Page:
How do viruses work?

Viruses are simply constructed molecules, but they cannot exist on their own. As “parasites,” they do not aim to kill their host. The virus wants to survive. It keeps developing new variants to trick the immune system of its “host” without killing it. If the virus becomes too aggressive, its chances of survival decrease.

Does a virus, therefore, have an interest in displacing more aggressive viruses?

That is our hope. Although Omicron spreads like a wild fire, its symptoms are milder compared to the Delta variant. Omicron is acting more like a flu and a cold virus.

That, in itself, is good news.

Exactly. Research by South African scientists also shows that. They suggest that Omicron could displace the Delta variant of the coronavirus because infection with the new variant boosts immunity to the older variant. The number of cases rose rapidly but then fell at a startling rate. Hospitalizations increased only slightly. For the new year, therefore, our government ended the curfew that had been in effect between midnight and four in the morning. Larger gatherings are permitted, even indoors, as long as a social distance is maintained. The obligation to wear masks in public areas, however, remains in place.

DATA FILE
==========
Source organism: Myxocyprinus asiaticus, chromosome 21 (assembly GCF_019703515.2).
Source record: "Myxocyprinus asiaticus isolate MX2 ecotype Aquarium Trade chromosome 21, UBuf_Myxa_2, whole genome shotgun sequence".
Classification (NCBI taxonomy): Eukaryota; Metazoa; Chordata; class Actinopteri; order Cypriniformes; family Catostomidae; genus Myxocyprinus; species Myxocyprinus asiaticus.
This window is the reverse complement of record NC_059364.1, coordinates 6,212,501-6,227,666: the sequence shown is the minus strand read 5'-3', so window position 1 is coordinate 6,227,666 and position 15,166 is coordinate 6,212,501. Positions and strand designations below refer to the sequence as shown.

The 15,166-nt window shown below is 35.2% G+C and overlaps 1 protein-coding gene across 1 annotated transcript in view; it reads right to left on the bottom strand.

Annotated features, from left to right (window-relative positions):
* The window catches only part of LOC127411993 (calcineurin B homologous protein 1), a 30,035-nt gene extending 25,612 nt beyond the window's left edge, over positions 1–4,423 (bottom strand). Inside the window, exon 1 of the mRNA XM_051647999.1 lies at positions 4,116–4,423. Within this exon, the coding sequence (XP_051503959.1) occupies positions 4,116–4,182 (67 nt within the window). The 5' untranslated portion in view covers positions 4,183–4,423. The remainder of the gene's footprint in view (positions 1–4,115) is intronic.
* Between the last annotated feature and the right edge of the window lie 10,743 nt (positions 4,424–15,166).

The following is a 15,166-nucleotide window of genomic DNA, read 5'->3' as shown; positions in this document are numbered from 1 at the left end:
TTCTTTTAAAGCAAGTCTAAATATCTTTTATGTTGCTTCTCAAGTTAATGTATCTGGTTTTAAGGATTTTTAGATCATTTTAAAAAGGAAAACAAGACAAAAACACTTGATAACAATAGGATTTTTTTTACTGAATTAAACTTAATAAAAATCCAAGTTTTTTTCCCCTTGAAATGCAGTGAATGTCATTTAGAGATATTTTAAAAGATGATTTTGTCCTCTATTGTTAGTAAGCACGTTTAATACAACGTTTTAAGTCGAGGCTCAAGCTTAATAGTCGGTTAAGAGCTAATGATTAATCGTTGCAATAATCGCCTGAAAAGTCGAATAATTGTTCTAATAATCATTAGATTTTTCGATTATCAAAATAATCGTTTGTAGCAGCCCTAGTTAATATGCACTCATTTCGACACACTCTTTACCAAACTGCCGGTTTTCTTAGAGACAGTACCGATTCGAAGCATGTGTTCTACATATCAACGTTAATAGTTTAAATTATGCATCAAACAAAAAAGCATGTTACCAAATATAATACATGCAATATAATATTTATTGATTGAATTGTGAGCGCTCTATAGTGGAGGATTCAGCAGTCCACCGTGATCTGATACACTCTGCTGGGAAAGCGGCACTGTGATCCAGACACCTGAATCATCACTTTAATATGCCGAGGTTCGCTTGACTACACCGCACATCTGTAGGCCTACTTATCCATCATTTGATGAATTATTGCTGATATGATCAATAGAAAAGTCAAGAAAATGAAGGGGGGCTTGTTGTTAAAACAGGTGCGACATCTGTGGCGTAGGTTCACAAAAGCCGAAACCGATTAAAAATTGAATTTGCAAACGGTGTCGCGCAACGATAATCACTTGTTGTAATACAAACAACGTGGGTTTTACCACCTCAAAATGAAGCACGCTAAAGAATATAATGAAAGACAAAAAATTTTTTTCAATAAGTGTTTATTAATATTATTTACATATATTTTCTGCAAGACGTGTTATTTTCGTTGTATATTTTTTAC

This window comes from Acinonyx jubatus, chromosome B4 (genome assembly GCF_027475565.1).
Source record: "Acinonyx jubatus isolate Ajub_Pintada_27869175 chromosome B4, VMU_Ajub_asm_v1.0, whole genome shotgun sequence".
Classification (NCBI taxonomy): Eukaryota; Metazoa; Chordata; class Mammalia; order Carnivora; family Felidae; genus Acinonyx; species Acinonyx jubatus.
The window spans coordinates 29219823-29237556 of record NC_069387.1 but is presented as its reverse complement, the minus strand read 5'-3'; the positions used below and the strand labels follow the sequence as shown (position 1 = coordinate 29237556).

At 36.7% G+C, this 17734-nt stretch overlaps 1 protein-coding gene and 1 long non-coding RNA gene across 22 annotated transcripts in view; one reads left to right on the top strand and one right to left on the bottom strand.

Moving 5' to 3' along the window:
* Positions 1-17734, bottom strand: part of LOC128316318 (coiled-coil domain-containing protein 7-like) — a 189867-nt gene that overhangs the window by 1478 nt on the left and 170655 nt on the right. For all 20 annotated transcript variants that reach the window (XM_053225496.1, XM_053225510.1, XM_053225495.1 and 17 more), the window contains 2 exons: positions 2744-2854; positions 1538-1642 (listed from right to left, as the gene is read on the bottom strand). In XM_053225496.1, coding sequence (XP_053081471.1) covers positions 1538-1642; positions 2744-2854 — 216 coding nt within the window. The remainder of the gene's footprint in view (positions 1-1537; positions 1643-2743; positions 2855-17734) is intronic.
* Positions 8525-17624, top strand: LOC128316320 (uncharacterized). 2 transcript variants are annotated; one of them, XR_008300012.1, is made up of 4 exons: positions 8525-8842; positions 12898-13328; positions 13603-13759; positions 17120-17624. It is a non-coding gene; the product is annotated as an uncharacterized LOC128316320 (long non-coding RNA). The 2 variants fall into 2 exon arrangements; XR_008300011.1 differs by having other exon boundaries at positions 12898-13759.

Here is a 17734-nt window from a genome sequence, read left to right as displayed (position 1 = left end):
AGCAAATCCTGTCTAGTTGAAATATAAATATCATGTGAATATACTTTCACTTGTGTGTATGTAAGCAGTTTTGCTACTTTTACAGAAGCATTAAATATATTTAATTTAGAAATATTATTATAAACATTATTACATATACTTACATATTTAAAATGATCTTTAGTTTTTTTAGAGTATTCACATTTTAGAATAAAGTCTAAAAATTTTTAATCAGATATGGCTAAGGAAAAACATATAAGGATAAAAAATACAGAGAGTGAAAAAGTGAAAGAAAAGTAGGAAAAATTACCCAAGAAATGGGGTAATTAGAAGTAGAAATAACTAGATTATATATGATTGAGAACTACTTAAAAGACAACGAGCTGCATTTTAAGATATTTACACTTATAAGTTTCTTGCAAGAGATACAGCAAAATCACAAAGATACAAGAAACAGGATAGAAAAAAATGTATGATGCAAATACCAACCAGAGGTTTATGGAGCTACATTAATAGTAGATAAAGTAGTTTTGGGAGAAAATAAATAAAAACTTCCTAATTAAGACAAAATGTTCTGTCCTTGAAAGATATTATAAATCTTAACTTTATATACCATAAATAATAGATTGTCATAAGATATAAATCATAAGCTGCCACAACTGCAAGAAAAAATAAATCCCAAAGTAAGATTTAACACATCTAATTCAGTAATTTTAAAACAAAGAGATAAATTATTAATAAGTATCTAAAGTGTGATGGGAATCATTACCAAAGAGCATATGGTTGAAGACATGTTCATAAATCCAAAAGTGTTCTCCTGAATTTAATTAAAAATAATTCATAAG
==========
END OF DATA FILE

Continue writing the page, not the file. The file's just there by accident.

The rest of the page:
The fourth wave of coronavirus (triggered by the new variant) has peaked in South Africa, based on recent statistics. Can people in Europe or the United States also be confident?

I assume so.

The population of South Africa is significantly younger than in Western countries, and you are currently in the middle of summer, a season in which respiratory diseases are relatively rare...

Omicron cases do not have different clinical pictures in South Africa and in Europe. There is nothing that prevents a comparison.